4. Perpetual Efficacy  The donor is assured by legal contract that their purpose and instructions will be followed.  Continual reference will be made to the original instructions; however, with time a problem may develop because society has changed so radically that the original instructions clearly no longer work.  The original beneficiaries may no longer exist.  The original purpose is lost.  In the early history of community foundations this problem was called “The Dead Hand.”

     Community foundations now have a cautious public process in which the board clarifies a new purpose as closely allied to the original purpose as is efficient.  If such a purpose can not be found, then the problem is referred to the appropriate court for resolution.

     5. Private Client Investment  Regardless of the size of the new endowment fund it becomes part of a large diversifed investment pool managed by private client investment divisions of large banks.  Without the pooling of resources a small fund would never have access to this kind of management.  The investment policy is to match or exceed two published benchmark indices, one in stocks and one in bonds.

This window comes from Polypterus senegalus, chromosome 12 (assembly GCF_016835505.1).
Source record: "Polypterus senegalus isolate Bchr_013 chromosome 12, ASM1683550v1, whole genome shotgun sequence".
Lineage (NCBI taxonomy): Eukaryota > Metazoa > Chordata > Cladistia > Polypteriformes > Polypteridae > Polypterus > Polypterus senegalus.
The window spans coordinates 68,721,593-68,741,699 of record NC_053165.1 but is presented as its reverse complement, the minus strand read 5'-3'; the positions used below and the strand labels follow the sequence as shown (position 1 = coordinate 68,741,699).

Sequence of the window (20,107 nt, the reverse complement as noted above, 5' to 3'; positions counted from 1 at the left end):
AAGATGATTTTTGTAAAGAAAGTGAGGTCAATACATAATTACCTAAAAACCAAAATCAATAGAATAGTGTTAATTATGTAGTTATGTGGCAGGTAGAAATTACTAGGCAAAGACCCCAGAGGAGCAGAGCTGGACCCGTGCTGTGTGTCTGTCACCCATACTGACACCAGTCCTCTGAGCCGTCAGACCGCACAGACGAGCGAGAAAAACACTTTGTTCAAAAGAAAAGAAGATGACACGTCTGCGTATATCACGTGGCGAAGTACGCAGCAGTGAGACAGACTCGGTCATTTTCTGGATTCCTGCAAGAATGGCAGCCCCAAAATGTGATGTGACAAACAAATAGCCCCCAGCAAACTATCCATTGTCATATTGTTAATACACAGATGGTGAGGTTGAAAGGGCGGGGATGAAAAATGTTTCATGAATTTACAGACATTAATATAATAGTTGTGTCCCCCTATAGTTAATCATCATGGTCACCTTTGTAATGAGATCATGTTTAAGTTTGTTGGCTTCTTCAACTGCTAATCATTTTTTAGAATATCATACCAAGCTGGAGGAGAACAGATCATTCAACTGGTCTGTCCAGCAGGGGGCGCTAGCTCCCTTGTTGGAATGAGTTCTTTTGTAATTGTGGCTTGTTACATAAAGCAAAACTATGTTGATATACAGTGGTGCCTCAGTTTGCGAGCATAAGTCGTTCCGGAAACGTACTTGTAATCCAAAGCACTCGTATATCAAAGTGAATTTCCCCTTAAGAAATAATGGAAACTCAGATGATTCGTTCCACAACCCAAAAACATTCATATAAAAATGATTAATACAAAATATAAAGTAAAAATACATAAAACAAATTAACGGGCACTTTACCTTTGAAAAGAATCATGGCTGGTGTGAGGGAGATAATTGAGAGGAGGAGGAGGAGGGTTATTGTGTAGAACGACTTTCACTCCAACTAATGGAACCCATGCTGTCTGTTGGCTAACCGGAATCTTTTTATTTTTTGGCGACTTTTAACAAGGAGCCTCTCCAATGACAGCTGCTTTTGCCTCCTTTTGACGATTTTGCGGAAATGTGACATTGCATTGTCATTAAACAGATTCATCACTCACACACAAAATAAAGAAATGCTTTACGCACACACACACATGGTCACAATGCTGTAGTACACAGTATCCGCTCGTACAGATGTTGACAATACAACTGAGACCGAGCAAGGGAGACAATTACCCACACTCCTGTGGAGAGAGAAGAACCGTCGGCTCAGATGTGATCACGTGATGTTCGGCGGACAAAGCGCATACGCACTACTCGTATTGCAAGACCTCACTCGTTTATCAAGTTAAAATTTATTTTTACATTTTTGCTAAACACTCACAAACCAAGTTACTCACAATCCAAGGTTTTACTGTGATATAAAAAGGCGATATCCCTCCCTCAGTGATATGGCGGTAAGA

6. Total Return Approach  The Foundation utilizes a “Total Return” approach to guide its investing and spending, as allowed by Pennsylvania Codes 5547, 5548, and 5549 pertaining to the use and management of trust assets by nonprofit corporations, and as permitted by its governing documents.  This approach allows the Board to establish an annual payout rate based on a percentage of the asset base over a three-year period.  The payout amount may be more or less than the actual income earned by interest and dividends, with capital appreciation (and in rare cases principal) used to help meet the established payout when necessary.  By using the total return approach, the Foundation is able to maintain and increase the value of donated assets while funding current needs at an appropriate level.

     The benefits of total return include: 1. The Foundation and its financial managers are not forced to focus investment strategies on required distributions from income alone.  2. Because investments can be managed for both growth and income, the Foundation can better focus on current needs while assuring adequate funding for future needs.  3. A larger and more predictable flow of funds will be available since distribution will not be determined solely by changes in current investment income, interest rates, etc.